'Walls have ears' - Drumm trial hears calls from bankers
Anglo Irish Bank and Irish Life and Permanent executives talked about disguising an inter-bank loan of €750m during the 2008 financial crisis, saying the "walls have ears".
A jury heard one banker said they had to keep the transaction as "tight as a duck's arse" because there were fears of what would happen if it got out to the market.
As the amounts agreed to be transferred between the two banks increased to €6bn, another executive said "you might as well be hung for a sheep as a lamb".
Phone calls between the bankers were being played back to the jury in the trial of Anglo's former CEO David Drumm (51). Mr Drumm is pleading not guilty to conspiring to defraud Anglo investors in 2008 by dishonestly creating the impression that the bank's deposits were €7.2bn larger than they were. He is alleged to have conspired with former Anglo officials Willie McAteer and John Bowe, as well as then-CEO of Irish Life and Permanent (ILP) Denis Casey and others.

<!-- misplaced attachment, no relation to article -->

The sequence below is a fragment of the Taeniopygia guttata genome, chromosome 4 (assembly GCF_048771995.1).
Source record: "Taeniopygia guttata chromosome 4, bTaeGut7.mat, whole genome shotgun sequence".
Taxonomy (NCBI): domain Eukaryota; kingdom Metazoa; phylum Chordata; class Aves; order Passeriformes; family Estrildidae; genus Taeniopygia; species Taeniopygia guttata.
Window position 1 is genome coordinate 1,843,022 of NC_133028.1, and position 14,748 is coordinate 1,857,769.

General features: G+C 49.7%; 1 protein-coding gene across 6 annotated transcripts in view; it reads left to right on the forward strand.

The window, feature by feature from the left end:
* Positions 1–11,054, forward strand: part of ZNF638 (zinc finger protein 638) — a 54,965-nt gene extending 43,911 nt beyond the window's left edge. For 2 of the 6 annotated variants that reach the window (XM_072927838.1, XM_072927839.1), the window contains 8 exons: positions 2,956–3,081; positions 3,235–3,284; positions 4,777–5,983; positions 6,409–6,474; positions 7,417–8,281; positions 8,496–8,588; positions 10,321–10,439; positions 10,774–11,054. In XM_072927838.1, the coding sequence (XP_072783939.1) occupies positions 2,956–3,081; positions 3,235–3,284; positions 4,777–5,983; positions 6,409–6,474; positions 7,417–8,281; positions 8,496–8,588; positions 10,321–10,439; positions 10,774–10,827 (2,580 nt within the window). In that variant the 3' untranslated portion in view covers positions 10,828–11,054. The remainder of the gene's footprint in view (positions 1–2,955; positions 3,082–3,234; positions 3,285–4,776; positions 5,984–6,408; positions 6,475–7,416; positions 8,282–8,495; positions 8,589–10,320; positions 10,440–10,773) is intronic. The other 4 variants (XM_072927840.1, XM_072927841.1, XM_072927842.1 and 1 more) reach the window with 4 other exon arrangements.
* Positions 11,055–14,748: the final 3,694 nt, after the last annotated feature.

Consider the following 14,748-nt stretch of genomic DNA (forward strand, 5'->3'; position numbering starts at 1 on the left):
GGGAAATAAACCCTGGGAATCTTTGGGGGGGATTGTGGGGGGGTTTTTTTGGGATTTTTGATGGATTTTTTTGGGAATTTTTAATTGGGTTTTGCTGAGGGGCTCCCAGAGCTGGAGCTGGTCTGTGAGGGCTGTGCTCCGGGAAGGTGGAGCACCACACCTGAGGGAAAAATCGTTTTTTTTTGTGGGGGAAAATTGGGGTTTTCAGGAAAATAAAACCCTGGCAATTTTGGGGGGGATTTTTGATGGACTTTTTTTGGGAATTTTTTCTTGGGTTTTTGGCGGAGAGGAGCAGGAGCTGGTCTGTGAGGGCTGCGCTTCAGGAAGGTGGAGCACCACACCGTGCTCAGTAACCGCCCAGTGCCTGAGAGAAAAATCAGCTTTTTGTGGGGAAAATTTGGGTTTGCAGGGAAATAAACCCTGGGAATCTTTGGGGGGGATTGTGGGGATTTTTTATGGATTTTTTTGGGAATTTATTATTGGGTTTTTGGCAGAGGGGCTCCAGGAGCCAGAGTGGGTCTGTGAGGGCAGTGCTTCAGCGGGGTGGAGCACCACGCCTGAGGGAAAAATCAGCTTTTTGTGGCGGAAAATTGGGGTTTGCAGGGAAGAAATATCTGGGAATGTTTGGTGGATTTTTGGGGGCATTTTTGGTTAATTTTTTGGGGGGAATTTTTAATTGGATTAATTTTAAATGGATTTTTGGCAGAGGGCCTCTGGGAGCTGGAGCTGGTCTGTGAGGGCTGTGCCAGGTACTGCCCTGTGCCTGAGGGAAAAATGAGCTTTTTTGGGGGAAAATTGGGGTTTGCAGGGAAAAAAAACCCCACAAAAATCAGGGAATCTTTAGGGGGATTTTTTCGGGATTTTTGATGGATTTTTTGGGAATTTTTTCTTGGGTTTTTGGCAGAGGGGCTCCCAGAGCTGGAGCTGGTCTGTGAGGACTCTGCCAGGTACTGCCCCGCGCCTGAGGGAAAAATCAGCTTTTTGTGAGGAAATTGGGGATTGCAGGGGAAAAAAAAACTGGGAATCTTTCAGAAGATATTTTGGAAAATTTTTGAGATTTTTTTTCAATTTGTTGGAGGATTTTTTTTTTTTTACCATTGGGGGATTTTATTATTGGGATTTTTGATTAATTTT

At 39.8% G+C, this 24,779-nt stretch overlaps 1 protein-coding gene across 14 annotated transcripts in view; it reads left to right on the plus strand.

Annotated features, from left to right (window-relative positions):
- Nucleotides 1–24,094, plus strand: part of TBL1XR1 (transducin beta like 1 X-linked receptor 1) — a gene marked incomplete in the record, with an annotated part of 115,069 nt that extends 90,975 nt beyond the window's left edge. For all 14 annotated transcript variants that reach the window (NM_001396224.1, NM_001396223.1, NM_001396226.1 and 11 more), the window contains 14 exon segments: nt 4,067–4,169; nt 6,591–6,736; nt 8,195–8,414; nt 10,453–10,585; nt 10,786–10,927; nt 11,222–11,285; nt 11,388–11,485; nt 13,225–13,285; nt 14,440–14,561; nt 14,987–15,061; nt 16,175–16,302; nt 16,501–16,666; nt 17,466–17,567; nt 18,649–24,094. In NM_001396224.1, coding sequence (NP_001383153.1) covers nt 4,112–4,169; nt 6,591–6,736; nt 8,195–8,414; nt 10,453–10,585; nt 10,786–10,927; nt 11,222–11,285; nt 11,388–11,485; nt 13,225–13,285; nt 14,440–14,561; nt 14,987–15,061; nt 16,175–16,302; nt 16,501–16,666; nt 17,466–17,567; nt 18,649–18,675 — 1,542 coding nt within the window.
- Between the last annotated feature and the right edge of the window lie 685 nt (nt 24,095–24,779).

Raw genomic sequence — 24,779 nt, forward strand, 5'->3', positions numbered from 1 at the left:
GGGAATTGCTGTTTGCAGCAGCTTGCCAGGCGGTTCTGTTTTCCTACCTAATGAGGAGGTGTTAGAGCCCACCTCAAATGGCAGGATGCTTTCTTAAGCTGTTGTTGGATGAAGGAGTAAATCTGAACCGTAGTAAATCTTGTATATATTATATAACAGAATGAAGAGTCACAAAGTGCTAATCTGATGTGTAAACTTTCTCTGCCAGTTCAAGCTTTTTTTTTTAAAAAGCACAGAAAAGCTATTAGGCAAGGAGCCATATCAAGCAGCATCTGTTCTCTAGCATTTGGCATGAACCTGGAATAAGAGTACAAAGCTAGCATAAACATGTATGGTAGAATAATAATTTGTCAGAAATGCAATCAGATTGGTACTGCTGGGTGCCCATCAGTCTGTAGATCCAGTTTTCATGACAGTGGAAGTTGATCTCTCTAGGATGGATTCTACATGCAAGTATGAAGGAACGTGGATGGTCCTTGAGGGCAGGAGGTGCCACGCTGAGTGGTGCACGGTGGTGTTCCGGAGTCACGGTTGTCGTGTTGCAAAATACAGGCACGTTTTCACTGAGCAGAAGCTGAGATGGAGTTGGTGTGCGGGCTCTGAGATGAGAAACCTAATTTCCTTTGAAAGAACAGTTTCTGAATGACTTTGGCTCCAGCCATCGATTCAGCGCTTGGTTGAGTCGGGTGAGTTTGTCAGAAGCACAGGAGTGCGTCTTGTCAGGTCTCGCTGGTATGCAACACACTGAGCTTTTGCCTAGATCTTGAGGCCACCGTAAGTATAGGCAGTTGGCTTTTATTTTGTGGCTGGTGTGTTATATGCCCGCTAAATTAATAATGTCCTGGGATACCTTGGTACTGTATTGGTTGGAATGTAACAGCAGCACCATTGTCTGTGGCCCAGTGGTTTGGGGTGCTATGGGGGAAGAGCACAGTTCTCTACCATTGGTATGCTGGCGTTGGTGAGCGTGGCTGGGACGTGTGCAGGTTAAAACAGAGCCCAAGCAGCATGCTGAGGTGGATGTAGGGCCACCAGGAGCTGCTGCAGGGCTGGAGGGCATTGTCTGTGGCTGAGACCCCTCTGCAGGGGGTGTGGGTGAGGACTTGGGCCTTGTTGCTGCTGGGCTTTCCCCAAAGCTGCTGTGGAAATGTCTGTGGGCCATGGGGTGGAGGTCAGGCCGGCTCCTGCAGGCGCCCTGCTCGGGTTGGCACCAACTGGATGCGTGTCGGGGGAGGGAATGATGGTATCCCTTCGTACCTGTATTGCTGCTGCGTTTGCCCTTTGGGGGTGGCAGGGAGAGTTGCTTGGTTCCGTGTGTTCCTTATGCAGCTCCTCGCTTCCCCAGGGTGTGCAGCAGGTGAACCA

Mr Drumm also denies false accounting, by providing misleading information to the market.
- Read more: Billion euro transactions in and out of Anglo Irish Bank during financial crisis were 'useless' for bank's cash flow, court hears
The case centres on a series of circular billion-euro inter-bank transactions between Anglo and ILP, routed through ILP-owned Irish Life Assurance (ILA). The money was placed back in Anglo and treated as customer deposits, which are considered a better measure of a bank's strength. Mr Drumm admits he authorised the transactions but denies there was anything dishonest or fraudulent in them.
Mr Drumm was not involved in any of the phone calls played back to the jury yesterday. Giving evidence for a second day was Anglo's former treasury director Matt Cullen. Mr Cullen explained what was taking place in the conversations after the recordings were heard.
The first call was on March 25, 2008, between Anglo executives including Peter Fitzgerald, Mr Bowe, Mr Cullen and Ciaran McArdle. The next conversation was on March 27, between Mr McArdle, Paul Flynn from Bank of Ireland (BOI), another unidentified man from BOI and Mr Cullen.
"We want to put out there from everybody's point of view to show the best picture that we have," Mr Cullen said to Mr Flynn. In another call to an unidentified man in BOI on March 27, 2008, Mr Cullen said if "we set up and close that then we will be saying 'look, everything we have said is exactly bang on'". The trial continues.